Retirement, Investing and Budget Expert
Caroline Hwang has been writing about personal finance for more than 20 years. She is a Certified Educator in Personal Finance (CEPF®). Her work has appeared in print and online, including in the New York Times and HuffPo. Before coming to SmartAsset, she worked on the staffs of such publications as Glamour, Redbook and Good Housekeeping. Caroline has a bachelor’s from the University of Pennsylvania and an MFA from New York University. She has yet to beat her young son at chess.
Posts by Caroline Hwang:
Long before investing disruptors E-Trade and Betterment came on the scene, there was Charles Schwab & Co., Inc. A maverick since its inception in 1973, Charles Schwab brokerage cut its fees by half when the Securities and Exchange Commission (SEC) deregulated the securities industries. Today, the company is a full-service brokerage and investment advisor. It continues to innovate, offering online access, 24-hour client support, no-commission online U.S. stock trades – and most recently, the ability to trade fractions of stocks. Investor’s Business Daily named Charles Schwab, which has 12 million brokerage customers, the “#1 Broker Overall” in its 2019 survey. Also in 2019, StockBrokers.com named the brokerage firm “Best in Class Overall,” and Fortune ranked the brokerage firm #1 for “Innovation in Key Attributes of Reputation” within the securities and asset management category of its annual list of world’s most admired companies. Read more
A headache wrapped in a lot of bother, attached to a hefty price tag. For many people, that’s what switching financial advisors seems like – and so they put it off, indefinitely. But replacing your advisor doesn’t have to be a big hassle or come with high costs. We spoke to two financial advisors who have been on both sides of client transfers. Here’s their take on the break-up process and how to make it short and sweet. Read more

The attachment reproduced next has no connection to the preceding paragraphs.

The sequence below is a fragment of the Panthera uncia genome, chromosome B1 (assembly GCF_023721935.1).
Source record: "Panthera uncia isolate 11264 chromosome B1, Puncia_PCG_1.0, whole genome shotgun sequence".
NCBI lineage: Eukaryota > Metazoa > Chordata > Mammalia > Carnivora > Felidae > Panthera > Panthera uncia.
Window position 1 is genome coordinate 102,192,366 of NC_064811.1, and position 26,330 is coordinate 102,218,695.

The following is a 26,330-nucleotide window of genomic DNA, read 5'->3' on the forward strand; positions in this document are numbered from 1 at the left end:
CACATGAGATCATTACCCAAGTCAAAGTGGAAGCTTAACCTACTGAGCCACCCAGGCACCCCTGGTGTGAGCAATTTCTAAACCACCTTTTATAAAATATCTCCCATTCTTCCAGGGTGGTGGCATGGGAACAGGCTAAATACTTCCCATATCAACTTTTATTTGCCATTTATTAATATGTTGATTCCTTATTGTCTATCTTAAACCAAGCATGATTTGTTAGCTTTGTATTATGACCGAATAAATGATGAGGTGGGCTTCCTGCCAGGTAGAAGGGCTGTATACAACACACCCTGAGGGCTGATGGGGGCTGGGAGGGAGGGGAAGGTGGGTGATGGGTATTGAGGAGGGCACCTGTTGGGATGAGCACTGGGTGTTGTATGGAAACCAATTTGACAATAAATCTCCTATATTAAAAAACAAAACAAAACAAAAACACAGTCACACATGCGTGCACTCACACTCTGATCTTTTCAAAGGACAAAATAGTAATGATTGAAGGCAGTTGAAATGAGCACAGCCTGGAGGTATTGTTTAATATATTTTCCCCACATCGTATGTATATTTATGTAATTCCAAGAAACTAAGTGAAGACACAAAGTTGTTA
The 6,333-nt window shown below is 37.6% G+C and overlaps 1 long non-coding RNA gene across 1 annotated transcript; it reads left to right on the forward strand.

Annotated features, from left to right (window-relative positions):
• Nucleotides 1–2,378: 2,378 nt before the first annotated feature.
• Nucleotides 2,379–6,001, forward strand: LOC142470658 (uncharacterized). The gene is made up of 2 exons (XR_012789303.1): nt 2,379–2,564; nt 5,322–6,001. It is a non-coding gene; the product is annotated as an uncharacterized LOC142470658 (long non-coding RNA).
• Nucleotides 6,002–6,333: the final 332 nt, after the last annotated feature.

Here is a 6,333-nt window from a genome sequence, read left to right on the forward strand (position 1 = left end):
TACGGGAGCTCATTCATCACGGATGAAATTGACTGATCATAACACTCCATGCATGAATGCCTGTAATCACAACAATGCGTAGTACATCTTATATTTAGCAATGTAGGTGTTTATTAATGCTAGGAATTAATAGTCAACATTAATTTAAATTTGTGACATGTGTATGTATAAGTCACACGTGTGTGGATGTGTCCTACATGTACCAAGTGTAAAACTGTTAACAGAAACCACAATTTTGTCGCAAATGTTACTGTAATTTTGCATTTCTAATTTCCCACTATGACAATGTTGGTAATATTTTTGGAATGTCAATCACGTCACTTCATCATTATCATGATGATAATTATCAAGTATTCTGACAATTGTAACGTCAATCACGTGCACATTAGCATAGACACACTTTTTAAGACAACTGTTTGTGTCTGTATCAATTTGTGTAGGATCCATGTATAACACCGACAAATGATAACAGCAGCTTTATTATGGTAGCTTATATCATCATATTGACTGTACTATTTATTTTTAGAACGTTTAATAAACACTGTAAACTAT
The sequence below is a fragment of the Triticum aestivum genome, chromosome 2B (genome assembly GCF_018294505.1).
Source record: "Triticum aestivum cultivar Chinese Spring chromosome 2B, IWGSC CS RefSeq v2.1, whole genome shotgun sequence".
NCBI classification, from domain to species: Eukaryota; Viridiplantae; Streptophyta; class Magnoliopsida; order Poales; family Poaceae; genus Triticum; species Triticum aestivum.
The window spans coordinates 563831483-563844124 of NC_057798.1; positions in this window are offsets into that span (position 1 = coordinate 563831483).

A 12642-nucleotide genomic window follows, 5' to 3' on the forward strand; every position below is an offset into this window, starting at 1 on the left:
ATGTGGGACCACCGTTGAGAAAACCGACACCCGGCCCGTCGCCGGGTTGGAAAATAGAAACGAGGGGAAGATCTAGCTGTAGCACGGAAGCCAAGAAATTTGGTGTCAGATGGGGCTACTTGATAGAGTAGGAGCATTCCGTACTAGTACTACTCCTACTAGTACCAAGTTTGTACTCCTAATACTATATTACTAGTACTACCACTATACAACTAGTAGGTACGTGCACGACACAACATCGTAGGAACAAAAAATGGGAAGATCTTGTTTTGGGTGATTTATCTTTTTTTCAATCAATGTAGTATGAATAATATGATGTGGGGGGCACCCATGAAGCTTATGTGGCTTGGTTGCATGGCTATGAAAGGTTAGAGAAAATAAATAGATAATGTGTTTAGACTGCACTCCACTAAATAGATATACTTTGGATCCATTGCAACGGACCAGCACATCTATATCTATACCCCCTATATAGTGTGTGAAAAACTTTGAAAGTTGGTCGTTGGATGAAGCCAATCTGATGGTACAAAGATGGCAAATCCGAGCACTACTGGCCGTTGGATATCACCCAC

Contrary to public perception, trusts aren’t only for the wealthy. Indeed, anyone who owns property in Vermont and whose estate is worth more than $10,000 may want to set up a living trust to avoid probate. The court process can take six to 18 months if no litigation is involved. This article will help you decide whether a Vermont living trust makes sense for you. It will also tell you everything you want to know about the legal document. For large estates, you’ll probably also want a financial advisor’s help. SmartAsset’s free matching tool can help you find the right pro for your situation. Read more
When people talk about a market correction, it sounds like a euphemism for falling stock prices. But it’s actually a technical term for a 10% or bigger drop in the price of an index (or individual… Read more
For an interest-only retirement, you’ll need to have a large nest egg. How big a nest egg depends on your target income and the interest rate. For example, an annual income of $48,000 would require a… Read more